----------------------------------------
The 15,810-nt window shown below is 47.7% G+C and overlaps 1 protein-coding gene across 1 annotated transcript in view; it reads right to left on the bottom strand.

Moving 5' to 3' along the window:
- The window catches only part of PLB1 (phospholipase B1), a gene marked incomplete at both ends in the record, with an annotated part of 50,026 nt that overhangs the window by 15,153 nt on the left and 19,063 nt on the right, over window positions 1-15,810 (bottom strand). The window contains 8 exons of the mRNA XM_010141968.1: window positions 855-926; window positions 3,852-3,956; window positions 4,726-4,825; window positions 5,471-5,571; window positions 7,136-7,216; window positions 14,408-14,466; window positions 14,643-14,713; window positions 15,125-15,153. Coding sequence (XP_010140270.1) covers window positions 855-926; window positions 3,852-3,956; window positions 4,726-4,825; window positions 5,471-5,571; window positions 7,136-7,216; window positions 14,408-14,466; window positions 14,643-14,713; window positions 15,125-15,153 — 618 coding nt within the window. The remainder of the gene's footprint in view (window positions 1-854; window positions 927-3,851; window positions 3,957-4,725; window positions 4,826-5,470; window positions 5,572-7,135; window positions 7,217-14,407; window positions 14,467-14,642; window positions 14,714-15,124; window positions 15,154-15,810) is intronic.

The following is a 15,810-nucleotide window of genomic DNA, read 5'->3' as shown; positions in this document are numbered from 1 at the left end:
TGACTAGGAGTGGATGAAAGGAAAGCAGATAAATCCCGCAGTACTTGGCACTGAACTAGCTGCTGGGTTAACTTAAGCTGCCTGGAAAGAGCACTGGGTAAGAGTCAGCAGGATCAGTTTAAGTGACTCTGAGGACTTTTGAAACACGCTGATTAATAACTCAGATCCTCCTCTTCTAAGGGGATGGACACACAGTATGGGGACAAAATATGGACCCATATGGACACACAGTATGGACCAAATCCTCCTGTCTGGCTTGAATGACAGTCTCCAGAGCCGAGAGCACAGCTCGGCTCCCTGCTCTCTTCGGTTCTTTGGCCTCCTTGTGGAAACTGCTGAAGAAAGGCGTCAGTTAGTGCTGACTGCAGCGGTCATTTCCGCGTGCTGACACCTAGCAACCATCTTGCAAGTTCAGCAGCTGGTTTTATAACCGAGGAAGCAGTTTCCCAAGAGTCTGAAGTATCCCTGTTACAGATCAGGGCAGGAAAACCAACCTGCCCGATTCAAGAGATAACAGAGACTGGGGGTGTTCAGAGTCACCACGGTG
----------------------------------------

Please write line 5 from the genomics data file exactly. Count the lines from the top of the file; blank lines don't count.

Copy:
TGACTAGGAGTGGATGAAAGGAAAGCAGATAAATCCCGCAGTACTTGGCACTGAACTAGCTGCTGGGTTAACTTAAGCTGCCTGGAAAGAGCACTGGGTAAGAGTCAGCAGGATCAGTTTAAGTGACTCTGAGGACTTTTGAAACACGCTGATTAATAACTCAGATCCTCCTCTTCTAAGGGGATGGACACACAGTATGGGGACAAAATATGGACCCATATGGACACACAGTATGGACCAAATCCTCCTGTCTGGCTTGAATGACAGTCTCCAGAGCCGAGAGCACAGCTCGGCTCCCTGCTCTCTTCGGTTCTTTGGCCTCCTTGTGGAAACTGCTGAAGAAAGGCGTCAGTTAGTGCTGACTGCAGCGGTCATTTCCGCGTGCTGACACCTAGCAACCATCTTGCAAGTTCAGCAGCTGGTTTTATAACCGAGGAAGCAGTTTCCCAAGAGTCTGAAGTATCCCTGTTACAGATCAGGGCAGGAAAACCAACCTGCCCGATTCAAGAGATAACAGAGACTGGGGGTGTTCAGAGTCACCACGGTG